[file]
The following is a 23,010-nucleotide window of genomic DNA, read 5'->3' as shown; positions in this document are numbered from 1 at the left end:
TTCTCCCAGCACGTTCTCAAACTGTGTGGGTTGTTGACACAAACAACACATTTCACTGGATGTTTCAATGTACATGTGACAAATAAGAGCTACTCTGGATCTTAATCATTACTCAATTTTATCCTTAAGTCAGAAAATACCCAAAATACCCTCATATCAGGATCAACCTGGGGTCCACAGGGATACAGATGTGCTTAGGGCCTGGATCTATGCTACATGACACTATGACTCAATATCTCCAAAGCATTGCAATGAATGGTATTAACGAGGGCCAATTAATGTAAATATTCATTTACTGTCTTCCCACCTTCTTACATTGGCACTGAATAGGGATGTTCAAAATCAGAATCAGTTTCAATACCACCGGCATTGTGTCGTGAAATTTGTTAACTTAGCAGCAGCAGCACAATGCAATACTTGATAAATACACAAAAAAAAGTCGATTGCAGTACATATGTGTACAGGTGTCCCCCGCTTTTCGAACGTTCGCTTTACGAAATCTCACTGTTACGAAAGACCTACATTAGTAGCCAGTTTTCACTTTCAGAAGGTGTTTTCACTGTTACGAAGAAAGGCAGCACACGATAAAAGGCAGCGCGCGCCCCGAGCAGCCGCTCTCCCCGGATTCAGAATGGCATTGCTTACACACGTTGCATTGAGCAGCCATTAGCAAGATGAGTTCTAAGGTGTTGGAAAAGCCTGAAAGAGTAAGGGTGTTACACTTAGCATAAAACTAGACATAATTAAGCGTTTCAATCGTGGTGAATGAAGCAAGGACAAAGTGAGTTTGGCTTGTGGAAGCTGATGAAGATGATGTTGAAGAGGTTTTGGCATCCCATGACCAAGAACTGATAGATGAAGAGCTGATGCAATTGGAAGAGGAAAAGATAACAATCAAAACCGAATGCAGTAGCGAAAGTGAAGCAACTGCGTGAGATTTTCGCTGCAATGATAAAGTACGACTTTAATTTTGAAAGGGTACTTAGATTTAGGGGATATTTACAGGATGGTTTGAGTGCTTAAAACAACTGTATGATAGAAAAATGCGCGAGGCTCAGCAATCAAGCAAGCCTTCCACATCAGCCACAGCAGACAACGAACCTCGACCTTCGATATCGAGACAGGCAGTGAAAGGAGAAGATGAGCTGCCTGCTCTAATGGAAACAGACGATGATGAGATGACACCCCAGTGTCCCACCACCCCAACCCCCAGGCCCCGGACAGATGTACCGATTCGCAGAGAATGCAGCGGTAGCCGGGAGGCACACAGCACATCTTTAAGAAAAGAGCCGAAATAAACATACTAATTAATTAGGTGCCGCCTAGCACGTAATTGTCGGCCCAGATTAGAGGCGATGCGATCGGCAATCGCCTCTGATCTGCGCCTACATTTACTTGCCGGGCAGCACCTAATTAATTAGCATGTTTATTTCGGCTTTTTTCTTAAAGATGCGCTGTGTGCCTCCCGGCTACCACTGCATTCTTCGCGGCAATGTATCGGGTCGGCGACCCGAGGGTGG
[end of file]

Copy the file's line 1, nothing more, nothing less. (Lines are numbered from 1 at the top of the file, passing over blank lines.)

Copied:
The following is a 23,010-nucleotide window of genomic DNA, read 5'->3' as shown; positions in this document are numbered from 1 at the left end: